In an interview Thursday with CNBC.com's "Futures Now," the Commodities King said that a combination of a rapidly rising inventories and a strong dollar could lead to $15 oil by the end of the year.
"For months I've said that crude oil is heading from the upper left to the lower right of the chart," said the CNBC contributor and editor and publisher of The Gartman Letter. "I wouldn't be surprised if oil went down to about $15 a barrel."
Crude oil prices have been in a steep and steady decline over the past six months, down more than 50 percent trading just above $40 a barrel. Traders had hoped an improving economic picture in both the U.S. and Europe could give crude a lift.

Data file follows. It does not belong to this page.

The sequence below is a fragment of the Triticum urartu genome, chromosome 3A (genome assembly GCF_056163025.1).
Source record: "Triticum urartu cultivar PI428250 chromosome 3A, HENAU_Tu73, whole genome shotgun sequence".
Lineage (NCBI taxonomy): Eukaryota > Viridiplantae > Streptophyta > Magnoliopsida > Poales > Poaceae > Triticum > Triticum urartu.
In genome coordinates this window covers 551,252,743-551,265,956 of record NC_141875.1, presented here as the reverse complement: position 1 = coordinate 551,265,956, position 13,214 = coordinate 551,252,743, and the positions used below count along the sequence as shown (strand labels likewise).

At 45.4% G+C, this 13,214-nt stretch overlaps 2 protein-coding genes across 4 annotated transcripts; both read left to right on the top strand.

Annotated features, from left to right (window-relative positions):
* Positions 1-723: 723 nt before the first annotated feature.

At the start of February, crude staged a sharp and violent rally off its lows. But according to Gartman, there simply is too much supply to contend with. As such, he expects future crude rallies to be met with a similar fate.
"That is not how a bull market is supposed to act," he said. "That is how a bear market acts."
Gartman said he's looking to the crude futures market for clues on when the selling may abate. Currently forward prices for crude contracts are higher than near-term or spot prices, a dynamic referred to as contango. Futures traders say this is typically a bearish sign as it reflects an excess near-term supply. As inventories build, storage could soon become a serious issue.
"We're going to have an abundance of crude. Storage is going to be topped out very soon and the front month spread is going to continue to deteriorate," he said.
Gartman says until nearer-dated crude contracts become more valuable than longer-dated ones, oil will continue to slide.
"No if, and, or but about it," said Gartman. "As [the contango] widens, your propensity, your urge, your intense and any [other] desire to be a buyer of crude will be deferred."